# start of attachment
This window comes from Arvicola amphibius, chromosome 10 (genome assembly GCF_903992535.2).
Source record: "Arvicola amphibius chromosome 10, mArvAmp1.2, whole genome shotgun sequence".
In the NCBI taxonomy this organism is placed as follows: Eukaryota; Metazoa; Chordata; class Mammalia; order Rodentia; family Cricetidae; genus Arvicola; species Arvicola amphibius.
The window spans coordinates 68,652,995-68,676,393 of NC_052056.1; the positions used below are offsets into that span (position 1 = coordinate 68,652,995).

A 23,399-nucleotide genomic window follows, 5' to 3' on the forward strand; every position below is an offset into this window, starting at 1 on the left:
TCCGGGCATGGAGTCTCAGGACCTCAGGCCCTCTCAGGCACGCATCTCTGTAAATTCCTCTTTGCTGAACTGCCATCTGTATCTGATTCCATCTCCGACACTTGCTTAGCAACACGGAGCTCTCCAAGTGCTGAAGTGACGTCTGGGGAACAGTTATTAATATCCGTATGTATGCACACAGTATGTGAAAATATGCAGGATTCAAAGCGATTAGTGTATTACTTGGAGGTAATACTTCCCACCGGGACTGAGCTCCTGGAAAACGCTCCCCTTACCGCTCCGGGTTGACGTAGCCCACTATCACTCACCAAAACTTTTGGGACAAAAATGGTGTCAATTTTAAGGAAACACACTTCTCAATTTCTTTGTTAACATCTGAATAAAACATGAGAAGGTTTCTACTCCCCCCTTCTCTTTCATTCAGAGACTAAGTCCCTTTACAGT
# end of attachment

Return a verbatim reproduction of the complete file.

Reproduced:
This window comes from Arvicola amphibius, chromosome 10 (genome assembly GCF_903992535.2).
Source record: "Arvicola amphibius chromosome 10, mArvAmp1.2, whole genome shotgun sequence".
In the NCBI taxonomy this organism is placed as follows: Eukaryota; Metazoa; Chordata; class Mammalia; order Rodentia; family Cricetidae; genus Arvicola; species Arvicola amphibius.
The window spans coordinates 68,652,995-68,676,393 of NC_052056.1; the positions used below are offsets into that span (position 1 = coordinate 68,652,995).

A 23,399-nucleotide genomic window follows, 5' to 3' on the forward strand; every position below is an offset into this window, starting at 1 on the left:
TCCGGGCATGGAGTCTCAGGACCTCAGGCCCTCTCAGGCACGCATCTCTGTAAATTCCTCTTTGCTGAACTGCCATCTGTATCTGATTCCATCTCCGACACTTGCTTAGCAACACGGAGCTCTCCAAGTGCTGAAGTGACGTCTGGGGAACAGTTATTAATATCCGTATGTATGCACACAGTATGTGAAAATATGCAGGATTCAAAGCGATTAGTGTATTACTTGGAGGTAATACTTCCCACCGGGACTGAGCTCCTGGAAAACGCTCCCCTTACCGCTCCGGGTTGACGTAGCCCACTATCACTCACCAAAACTTTTGGGACAAAAATGGTGTCAATTTTAAGGAAACACACTTCTCAATTTCTTTGTTAACATCTGAATAAAACATGAGAAGGTTTCTACTCCCCCCTTCTCTTTCATTCAGAGACTAAGTCCCTTTACAGT